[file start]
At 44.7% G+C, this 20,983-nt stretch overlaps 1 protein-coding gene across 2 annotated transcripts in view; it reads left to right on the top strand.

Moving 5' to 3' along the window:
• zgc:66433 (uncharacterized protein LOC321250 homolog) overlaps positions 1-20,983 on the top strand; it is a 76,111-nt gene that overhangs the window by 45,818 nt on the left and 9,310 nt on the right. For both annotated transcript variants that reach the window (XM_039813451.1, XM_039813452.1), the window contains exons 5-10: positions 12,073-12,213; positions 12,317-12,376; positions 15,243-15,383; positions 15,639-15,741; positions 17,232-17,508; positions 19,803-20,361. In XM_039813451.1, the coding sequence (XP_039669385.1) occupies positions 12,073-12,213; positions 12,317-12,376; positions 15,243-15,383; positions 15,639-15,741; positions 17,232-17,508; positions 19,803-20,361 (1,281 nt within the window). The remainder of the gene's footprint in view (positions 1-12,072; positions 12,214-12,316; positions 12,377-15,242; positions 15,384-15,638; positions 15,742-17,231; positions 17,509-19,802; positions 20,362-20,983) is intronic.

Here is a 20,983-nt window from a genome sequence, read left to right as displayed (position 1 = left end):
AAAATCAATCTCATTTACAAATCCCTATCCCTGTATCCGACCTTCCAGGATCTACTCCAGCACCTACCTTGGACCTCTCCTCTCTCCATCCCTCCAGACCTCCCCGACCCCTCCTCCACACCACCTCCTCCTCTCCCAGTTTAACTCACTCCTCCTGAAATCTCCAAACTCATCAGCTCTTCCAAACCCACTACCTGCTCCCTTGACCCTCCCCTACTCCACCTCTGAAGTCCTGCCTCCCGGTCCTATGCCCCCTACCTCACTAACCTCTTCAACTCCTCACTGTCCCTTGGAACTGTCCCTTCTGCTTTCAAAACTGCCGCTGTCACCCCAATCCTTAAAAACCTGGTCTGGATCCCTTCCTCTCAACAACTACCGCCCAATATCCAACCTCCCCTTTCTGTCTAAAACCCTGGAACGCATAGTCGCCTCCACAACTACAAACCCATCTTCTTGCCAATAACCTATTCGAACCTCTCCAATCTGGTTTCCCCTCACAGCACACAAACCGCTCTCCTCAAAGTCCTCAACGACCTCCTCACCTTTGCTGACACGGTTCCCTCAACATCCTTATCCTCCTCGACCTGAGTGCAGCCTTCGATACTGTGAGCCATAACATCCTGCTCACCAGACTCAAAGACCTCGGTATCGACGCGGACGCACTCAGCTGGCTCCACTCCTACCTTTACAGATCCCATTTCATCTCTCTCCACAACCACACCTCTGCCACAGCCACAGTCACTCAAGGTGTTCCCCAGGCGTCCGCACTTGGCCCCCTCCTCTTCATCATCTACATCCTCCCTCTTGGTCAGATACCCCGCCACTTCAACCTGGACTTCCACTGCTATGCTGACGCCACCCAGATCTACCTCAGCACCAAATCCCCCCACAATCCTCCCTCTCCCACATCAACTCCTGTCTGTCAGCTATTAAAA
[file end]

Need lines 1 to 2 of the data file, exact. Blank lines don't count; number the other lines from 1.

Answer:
At 44.7% G+C, this 20,983-nt stretch overlaps 1 protein-coding gene across 2 annotated transcripts in view; it reads left to right on the top strand.

Moving 5' to 3' along the window: